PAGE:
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Kruger v. Kruger

Decided: July 6, 1977.


For modification and affirmance -- Chief Justice Hughes, Justices Mountain, Sullivan, Clifford and Schreiber and Judge Conford. For reversal -- Justice Pashman. The opinion of the court was delivered by Schreiber, J. Pashman, J., dissenting.


This appeal projects the issue of whether federal military retirement pay and disability benefits, all conditions precedent to their receipt having been satisfied, are "property" "legally and beneficially acquired" during marriage and, accordingly, subject to equitable distribution upon divorce. N.J.S.A. 2A:34-23. This question arose in proceedings instituted by Barbara W. Kruger in March 1973 for a divorce on grounds of extreme cruelty. Her husband, Richard O. Kruger, had counterclaimed for a divorce on grounds of desertion and extreme cruelty.

The parties had been married on May 6, 1950. They had three children, who at the time of the trial were 15, 19 and 21 years old. The defendant had been in the Army between July 1939 and February 1968, when he retired as a Lieutenant Colonel. Subsequently, he had been employed for approximately one year in the securities business for Laidlaw & Co. At the time of the trial in October 1973, he was no longer working because of economic conditions and poor health. However, Mrs. Kruger was engaged as a secretary in the municipal offices of the Borough of Bernardsville. The

trial court, finding that both parties had been guilty of acts of extreme cruelty, granted a divorce to each. The wife was awarded custody of the minor child and $30 weekly support for that child. No alimony was granted.

The trial court found the major assets available for equitable distribution to be the marital home and the husband's interests in the military retirement pay and disability benefits. It ordered that the house be sold and the net proceeds after payment of a mortgage and other joint debts be divided equally. The plaintiff's mother, who had died in 1970, devised the house to her. Thereafter the plaintiff created a tenancy by the entirety with the defendant in the property. As to the monthly military payments of $753 for retirement and $106 for disability, both of which commenced in 1968, the trial court found that, since the parties had been married 213 months during the husband's military career of 343 months, 213/343rds of those benefits was acquired during marriage and subject to equitable distribution. It apportioned those benefits by awarding one-third to the plaintiff and two-thirds to the defendant.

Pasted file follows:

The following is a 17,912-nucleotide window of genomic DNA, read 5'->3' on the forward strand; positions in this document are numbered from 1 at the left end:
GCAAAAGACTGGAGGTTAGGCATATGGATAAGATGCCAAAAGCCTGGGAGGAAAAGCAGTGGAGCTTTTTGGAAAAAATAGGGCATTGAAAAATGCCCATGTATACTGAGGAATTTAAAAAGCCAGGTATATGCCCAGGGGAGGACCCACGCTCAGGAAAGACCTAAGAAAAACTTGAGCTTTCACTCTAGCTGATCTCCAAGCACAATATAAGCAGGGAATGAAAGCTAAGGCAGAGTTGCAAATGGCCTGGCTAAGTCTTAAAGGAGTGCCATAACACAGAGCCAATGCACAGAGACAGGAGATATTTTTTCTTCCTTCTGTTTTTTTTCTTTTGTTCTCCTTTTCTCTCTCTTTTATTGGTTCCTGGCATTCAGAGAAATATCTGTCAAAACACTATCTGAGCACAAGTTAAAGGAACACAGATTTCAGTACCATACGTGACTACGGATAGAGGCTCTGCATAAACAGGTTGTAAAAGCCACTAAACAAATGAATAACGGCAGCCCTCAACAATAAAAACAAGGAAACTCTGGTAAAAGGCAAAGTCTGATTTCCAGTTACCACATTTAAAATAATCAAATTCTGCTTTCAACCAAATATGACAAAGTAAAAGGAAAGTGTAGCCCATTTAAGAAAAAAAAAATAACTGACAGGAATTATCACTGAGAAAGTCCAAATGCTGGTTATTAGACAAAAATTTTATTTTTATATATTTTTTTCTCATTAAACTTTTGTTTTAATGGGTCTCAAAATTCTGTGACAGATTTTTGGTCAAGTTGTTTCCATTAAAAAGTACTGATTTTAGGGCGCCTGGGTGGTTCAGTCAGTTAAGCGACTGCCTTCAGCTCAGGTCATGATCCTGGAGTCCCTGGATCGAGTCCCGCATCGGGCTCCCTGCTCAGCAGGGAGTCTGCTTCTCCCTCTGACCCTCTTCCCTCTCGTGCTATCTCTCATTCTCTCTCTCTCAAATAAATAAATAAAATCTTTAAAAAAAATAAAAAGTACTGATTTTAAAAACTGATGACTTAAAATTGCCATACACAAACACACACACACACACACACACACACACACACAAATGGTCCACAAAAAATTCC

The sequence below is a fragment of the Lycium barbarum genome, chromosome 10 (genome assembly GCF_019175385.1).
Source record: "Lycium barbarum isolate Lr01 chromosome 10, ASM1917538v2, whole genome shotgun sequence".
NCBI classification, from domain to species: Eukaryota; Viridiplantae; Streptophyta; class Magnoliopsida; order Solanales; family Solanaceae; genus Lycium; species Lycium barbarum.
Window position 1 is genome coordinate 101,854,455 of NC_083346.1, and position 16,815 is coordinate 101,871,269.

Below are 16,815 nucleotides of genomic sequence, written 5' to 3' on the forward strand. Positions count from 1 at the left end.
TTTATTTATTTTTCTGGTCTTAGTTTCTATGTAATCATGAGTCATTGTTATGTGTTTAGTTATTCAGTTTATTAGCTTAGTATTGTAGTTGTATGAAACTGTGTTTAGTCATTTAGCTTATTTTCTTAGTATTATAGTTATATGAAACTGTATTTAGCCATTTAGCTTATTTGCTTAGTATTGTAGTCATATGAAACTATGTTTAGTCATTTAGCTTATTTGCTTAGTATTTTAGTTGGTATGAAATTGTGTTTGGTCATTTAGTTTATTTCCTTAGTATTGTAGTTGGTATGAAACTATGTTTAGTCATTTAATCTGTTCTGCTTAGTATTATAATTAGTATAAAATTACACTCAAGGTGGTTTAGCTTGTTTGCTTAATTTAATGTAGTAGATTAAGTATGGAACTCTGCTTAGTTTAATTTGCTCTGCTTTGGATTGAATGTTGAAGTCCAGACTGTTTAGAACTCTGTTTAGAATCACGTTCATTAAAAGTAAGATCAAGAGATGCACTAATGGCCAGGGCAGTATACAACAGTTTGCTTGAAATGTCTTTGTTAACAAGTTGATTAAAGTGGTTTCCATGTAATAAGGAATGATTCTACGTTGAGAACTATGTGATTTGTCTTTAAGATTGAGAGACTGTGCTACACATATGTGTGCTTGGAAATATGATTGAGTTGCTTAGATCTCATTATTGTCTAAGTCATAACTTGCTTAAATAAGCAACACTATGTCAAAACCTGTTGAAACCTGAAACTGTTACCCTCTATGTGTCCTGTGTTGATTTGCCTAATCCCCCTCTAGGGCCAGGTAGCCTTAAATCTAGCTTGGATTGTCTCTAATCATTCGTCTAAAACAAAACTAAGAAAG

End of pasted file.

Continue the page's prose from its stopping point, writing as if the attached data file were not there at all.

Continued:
Upon appeal the Appellate Division generally agreed with the trial court's findings and conclusions, except that it believed the apportionment of the military payments should terminate upon the wife's death. 139 N.J. Super. 413 (App. Div. 1976). It remanded the case to the trial court to consider the income tax impact attributable to the payments. The case is before us by virtue of a dissent. R. 2:2-1(a). The dissenting judge opined that the pension and disability benefits "are income and not capital assets" subject to equitable distribution. Id. at 422.

Equitable distribution is to be made of "the property, both real and personal, which was legally and beneficially acquired by them [the husband and wife] or either of them during the marriage." N.J.S.A. 2A:34-23. Justice Mountain in Painter v. Painter, 65 N.J. 196 (1974), after noting that there was no legislative history which illuminated

the legislative intent of this provision, stated that the word "acquired" should be given a comprehensive meaning so as to include gifts and inheritance received by either spouse during marriage. Id. at 217. He also concluded that:

We therefore hold the legislative intent to be that all property, regardless of its source, in which a spouse acquires an interest during the marriage shall be eligible for distribution in the event of divorce. [ Id. ]

The Painter holding makes it clear that all personal property, tangible and intangible, in which a spouse acquires an interest is includable. Choses in action, rights and other interests, the benefits of which may be receivable now and in the future are classifiable as intangible personal property. See N.J.S.A. 1:1-2 which defines personal property to include "rights and credits." Perhaps the easiest method to utilize in determining whether a particular item is property is to view the financial status of the husband and wife at a particular point in time, generally the date upon which the complaint is filed. Painter v. Painter, 65 N.J. at 218. That status may be ascertained only by marshalling the economic resources of the parties. A weekly wage represents income, but after its receipt the dollars on hand are an asset. Likewise, a contract entitling a person to a certain number of dollars per week for services to be rendered over a fixed period is a valuable right and an asset, though the receipt of the weekly sum represents income. The equitable distribution provision is not concerned with income but with a person's assets in an economic sense on a date certain.

The right to receive monies in the future is unquestionably such an economic resource. In most situations its present dollar value can be computed. See our rule for calculating gross sums in lieu of dower or curtesy or an estate for life or years devised in lieu of dower or curtesy. R. 4:63-3. No one would quarrel with ...

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